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First great radio hoax: continued

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Secret London
Murder Ballads

Bourke summed up reactions to the broadcast for a 2005 Radio 4 documentary I helped to make. “The immediate impact was really dramatic,” she told presenter Ray Snoddy. “All over the country - particularly in rural areas and isolated areas - people became very, very frightened. [...] Newspapers were delayed that day, because there was heavy snow in London, and so lots of people didn't get their newspapers. This all seemed to confirm their belief that something must be terribly, terribly wrong.” (7)
The Sunday newspapers may not have got through, but Monday morning's did, and many carried news of the broadcast on their front pages. Only then did some listeners discover that the BBC account of London's weekend riots had been a hoax dreamed up by a mischievous Catholic priest.

Ronald Knox was born in 1888, the son of a clergyman who went on to become Anglican Bishop of Manchester. His maternal grandfather was a Bishop too, and his eldest brother went on to edit the satirical magazine Punch.
Knox quickly established himself as a brilliant scholar, publishing his first collection of verse at the age of 18 and establishing what the Dictionary of National Biography calls “a nationwide reputation” by the time he left Eton for Oxford's Balliol College in 1907. He was elected president of the Oxford Union two years later, after winning many prizes for his Greek and Latin verse there. He left the university with a first in Greats and an even higher reputation for brilliance than he'd had before. In 1912, he became an Anglican priest and, later that year, the Chaplain of Oxford's Trinity College.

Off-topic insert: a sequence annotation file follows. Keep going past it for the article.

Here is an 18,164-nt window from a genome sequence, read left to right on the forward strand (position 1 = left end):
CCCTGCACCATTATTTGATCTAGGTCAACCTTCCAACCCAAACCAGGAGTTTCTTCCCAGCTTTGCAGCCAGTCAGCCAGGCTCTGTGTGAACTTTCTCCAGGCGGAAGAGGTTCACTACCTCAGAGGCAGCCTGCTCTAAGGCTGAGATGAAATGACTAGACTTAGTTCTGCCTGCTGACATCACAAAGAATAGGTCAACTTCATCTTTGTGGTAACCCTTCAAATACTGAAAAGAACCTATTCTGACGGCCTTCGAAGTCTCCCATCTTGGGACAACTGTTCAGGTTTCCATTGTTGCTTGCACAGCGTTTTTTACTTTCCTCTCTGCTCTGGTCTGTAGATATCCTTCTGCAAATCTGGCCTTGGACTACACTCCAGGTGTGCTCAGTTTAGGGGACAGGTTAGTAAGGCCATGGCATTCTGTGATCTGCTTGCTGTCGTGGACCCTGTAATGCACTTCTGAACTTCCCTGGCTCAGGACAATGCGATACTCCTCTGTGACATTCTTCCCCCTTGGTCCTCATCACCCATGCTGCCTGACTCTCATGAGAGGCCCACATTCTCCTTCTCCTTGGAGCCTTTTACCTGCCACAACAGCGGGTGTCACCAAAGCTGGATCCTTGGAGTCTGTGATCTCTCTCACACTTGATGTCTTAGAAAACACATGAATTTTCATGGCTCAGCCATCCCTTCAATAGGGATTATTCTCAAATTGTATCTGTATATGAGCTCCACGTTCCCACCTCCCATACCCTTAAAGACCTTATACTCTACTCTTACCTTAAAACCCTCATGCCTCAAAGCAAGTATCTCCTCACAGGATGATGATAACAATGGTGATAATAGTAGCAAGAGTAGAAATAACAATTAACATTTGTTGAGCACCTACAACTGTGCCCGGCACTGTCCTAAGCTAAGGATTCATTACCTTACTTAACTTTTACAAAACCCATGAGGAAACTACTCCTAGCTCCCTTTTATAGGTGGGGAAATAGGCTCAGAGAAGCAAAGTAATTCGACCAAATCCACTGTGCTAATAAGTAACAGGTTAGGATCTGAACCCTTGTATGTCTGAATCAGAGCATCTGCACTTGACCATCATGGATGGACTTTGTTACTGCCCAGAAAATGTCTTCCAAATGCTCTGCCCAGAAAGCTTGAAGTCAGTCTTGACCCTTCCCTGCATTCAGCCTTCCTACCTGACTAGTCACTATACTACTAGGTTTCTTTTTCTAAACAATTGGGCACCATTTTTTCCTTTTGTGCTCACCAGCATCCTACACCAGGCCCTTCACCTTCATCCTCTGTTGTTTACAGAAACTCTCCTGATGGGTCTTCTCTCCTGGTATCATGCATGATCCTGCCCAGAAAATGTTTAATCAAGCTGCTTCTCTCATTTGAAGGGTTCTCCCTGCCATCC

Knox had a wicked sense of humour, and often brought this to bear in his writing projects

Knox would sometimes exercise his formidable brain by setting himself additional little challenges in the writing he produced. Two of his earliest publications were theological works criticising modernist trends in the Church of England, which Knox spiced up - if only for his own benefit - by writing one in the style of Dryden and the other of Swift. Anything less, it seems, would have left him bored by the childishly simple task of detailed theological argument.
He had a wicked sense of humour too, and often brought this to bear in his writing. Growing irritated with conspiracy theories that insisted Shakespeare could not possibly have written his own plays, Knox concocted a few cryptograms from Tennyson's In Memoriam and used these to prove conclusively that the poem had been written by Queen Victoria.